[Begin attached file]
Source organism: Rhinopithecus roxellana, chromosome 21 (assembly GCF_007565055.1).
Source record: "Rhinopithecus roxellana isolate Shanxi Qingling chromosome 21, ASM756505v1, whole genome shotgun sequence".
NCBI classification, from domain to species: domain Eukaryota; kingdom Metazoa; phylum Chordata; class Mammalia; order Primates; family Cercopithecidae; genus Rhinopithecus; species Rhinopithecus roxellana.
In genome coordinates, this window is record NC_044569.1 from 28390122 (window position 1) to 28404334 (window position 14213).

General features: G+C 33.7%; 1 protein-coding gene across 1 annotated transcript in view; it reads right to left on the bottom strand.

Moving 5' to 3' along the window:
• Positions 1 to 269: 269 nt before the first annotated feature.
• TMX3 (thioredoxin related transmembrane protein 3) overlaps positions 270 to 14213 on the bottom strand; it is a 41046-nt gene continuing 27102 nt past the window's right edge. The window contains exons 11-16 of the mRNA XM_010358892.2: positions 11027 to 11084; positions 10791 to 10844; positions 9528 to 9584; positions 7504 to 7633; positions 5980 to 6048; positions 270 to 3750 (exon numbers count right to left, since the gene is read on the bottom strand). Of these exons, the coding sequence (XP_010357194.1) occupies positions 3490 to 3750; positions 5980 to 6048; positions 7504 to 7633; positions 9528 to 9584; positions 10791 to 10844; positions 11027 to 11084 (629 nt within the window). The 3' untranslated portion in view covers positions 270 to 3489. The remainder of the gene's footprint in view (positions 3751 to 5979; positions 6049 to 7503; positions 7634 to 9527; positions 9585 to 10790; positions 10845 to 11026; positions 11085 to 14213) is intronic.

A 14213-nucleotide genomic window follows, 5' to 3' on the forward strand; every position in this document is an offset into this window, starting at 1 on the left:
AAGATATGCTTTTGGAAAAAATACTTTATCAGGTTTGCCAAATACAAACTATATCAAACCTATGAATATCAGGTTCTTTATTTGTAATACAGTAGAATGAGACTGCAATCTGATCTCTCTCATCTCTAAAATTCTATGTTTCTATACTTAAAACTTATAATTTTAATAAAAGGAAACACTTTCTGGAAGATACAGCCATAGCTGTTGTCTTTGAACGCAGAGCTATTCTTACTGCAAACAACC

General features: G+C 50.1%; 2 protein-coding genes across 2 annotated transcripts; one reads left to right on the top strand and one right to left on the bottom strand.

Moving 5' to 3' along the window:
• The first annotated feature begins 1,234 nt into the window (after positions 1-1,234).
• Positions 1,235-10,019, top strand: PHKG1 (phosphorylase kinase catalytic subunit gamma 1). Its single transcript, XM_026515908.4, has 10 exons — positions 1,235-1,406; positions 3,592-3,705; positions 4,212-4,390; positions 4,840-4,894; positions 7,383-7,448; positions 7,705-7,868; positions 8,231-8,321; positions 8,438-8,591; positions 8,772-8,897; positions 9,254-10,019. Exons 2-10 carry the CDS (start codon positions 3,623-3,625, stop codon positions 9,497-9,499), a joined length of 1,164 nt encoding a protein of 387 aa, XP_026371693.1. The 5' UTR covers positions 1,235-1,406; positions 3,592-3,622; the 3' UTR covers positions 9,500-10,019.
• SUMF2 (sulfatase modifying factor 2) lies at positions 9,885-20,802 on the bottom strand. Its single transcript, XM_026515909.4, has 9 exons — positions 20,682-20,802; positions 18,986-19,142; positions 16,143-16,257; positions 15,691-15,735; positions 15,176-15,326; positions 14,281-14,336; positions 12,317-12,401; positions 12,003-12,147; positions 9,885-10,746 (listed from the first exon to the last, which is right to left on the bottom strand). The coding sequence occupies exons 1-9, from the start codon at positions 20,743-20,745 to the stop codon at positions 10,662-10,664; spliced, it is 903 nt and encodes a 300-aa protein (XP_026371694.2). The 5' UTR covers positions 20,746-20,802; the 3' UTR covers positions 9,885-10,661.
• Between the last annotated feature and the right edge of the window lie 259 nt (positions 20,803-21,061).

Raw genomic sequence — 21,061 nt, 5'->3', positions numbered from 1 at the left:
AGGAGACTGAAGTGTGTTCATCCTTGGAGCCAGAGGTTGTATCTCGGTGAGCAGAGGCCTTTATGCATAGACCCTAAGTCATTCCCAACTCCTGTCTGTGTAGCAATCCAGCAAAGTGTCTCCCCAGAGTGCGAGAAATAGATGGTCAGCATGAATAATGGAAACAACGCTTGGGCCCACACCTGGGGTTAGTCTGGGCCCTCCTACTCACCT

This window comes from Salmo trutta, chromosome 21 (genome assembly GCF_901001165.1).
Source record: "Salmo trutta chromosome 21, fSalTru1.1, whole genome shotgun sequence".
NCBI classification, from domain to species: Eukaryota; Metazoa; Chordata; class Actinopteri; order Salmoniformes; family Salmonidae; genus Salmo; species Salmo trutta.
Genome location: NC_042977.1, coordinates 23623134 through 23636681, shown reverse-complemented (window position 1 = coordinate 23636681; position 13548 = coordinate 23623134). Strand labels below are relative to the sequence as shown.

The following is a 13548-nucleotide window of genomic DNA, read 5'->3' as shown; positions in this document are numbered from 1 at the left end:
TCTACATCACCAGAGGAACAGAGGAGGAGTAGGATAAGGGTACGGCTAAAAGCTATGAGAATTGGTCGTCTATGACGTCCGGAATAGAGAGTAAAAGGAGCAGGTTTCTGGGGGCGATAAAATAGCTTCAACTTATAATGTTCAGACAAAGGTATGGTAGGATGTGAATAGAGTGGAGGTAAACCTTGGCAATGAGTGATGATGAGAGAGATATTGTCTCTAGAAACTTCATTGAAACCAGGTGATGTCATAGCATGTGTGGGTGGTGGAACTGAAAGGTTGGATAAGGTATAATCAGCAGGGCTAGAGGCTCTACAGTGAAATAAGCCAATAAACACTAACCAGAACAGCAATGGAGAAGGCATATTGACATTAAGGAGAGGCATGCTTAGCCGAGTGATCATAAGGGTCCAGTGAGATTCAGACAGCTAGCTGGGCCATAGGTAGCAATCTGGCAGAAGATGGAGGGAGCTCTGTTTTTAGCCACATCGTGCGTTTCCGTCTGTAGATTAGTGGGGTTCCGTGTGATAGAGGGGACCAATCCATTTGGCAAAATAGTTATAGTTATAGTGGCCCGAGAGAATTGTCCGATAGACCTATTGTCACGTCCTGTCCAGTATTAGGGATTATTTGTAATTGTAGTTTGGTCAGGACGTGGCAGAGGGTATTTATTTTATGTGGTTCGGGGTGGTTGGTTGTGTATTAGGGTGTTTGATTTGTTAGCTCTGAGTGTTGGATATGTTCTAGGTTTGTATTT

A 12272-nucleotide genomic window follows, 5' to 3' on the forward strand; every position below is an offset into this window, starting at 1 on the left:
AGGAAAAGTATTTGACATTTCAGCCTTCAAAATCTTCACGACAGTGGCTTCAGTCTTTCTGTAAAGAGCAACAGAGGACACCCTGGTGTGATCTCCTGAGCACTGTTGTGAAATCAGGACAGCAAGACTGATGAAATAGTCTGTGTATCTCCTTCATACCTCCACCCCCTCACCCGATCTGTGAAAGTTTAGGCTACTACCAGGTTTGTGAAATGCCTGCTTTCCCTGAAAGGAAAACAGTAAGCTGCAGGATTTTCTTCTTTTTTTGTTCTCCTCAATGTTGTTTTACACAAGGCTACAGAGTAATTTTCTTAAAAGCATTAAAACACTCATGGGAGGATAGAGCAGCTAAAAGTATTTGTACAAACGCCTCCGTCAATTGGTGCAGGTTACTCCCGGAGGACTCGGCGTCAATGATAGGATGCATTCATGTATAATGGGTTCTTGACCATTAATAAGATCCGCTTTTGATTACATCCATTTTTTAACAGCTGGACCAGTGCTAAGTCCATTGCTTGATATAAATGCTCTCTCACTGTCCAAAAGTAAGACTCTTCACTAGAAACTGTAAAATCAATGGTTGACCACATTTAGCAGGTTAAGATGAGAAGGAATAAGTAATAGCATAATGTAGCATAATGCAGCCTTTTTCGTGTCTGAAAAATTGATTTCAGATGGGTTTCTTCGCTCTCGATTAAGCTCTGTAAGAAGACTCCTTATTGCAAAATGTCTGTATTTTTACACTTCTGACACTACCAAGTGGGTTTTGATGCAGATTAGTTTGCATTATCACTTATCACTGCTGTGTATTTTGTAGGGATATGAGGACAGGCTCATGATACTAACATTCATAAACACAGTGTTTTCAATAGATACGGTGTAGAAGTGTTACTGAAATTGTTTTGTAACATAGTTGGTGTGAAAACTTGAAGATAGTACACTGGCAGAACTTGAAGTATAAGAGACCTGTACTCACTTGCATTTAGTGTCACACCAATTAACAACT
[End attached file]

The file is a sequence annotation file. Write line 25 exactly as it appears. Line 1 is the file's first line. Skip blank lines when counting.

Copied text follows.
A 12272-nucleotide genomic window follows, 5' to 3' on the forward strand; every position below is an offset into this window, starting at 1 on the left: